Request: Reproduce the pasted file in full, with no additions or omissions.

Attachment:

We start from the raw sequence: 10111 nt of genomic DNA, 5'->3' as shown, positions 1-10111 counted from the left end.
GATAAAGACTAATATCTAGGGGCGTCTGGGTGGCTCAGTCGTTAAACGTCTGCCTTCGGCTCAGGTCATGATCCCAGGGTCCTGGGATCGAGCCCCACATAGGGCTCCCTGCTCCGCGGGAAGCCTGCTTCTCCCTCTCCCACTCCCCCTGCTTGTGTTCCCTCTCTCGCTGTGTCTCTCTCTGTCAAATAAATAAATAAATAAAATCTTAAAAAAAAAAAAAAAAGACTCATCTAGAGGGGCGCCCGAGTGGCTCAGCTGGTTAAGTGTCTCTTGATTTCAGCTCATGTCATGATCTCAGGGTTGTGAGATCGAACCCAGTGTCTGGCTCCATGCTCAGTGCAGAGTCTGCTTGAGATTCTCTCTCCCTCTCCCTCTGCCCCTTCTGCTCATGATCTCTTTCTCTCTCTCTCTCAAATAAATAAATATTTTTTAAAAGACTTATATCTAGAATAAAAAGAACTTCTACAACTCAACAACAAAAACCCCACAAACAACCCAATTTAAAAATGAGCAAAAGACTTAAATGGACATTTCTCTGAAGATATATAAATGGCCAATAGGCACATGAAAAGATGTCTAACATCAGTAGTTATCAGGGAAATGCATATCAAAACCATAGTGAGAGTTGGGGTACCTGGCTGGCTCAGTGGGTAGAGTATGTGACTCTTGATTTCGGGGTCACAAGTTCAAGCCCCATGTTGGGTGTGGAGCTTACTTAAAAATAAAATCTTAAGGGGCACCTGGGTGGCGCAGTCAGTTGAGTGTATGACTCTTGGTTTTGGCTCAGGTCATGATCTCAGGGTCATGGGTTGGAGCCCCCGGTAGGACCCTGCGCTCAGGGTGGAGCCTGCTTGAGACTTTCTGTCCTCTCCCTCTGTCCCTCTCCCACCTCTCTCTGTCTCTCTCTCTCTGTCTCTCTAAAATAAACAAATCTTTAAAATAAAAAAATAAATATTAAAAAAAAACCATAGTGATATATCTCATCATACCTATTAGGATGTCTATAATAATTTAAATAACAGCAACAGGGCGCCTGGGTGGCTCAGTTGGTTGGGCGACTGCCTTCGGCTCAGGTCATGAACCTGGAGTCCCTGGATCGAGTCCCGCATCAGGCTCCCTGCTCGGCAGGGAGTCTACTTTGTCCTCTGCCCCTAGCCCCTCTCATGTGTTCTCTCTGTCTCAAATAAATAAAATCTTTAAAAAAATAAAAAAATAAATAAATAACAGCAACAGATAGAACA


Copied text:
We start from the raw sequence: 10111 nt of genomic DNA, 5'->3' as shown, positions 1-10111 counted from the left end.
GATAAAGACTAATATCTAGGGGCGTCTGGGTGGCTCAGTCGTTAAACGTCTGCCTTCGGCTCAGGTCATGATCCCAGGGTCCTGGGATCGAGCCCCACATAGGGCTCCCTGCTCCGCGGGAAGCCTGCTTCTCCCTCTCCCACTCCCCCTGCTTGTGTTCCCTCTCTCGCTGTGTCTCTCTCTGTCAAATAAATAAATAAATAAAATCTTAAAAAAAAAAAAAAAAGACTCATCTAGAGGGGCGCCCGAGTGGCTCAGCTGGTTAAGTGTCTCTTGATTTCAGCTCATGTCATGATCTCAGGGTTGTGAGATCGAACCCAGTGTCTGGCTCCATGCTCAGTGCAGAGTCTGCTTGAGATTCTCTCTCCCTCTCCCTCTGCCCCTTCTGCTCATGATCTCTTTCTCTCTCTCTCTCAAATAAATAAATATTTTTTAAAAGACTTATATCTAGAATAAAAAGAACTTCTACAACTCAACAACAAAAACCCCACAAACAACCCAATTTAAAAATGAGCAAAAGACTTAAATGGACATTTCTCTGAAGATATATAAATGGCCAATAGGCACATGAAAAGATGTCTAACATCAGTAGTTATCAGGGAAATGCATATCAAAACCATAGTGAGAGTTGGGGTACCTGGCTGGCTCAGTGGGTAGAGTATGTGACTCTTGATTTCGGGGTCACAAGTTCAAGCCCCATGTTGGGTGTGGAGCTTACTTAAAAATAAAATCTTAAGGGGCACCTGGGTGGCGCAGTCAGTTGAGTGTATGACTCTTGGTTTTGGCTCAGGTCATGATCTCAGGGTCATGGGTTGGAGCCCCCGGTAGGACCCTGCGCTCAGGGTGGAGCCTGCTTGAGACTTTCTGTCCTCTCCCTCTGTCCCTCTCCCACCTCTCTCTGTCTCTCTCTCTCTGTCTCTCTAAAATAAACAAATCTTTAAAATAAAAAAATAAATATTAAAAAAAAACCATAGTGATATATCTCATCATACCTATTAGGATGTCTATAATAATTTAAATAACAGCAACAGGGCGCCTGGGTGGCTCAGTTGGTTGGGCGACTGCCTTCGGCTCAGGTCATGAACCTGGAGTCCCTGGATCGAGTCCCGCATCAGGCTCCCTGCTCGGCAGGGAGTCTACTTTGTCCTCTGCCCCTAGCCCCTCTCATGTGTTCTCTCTGTCTCAAATAAATAAAATCTTTAAAAAAATAAAAAAATAAATAAATAACAGCAACAGATAGAACA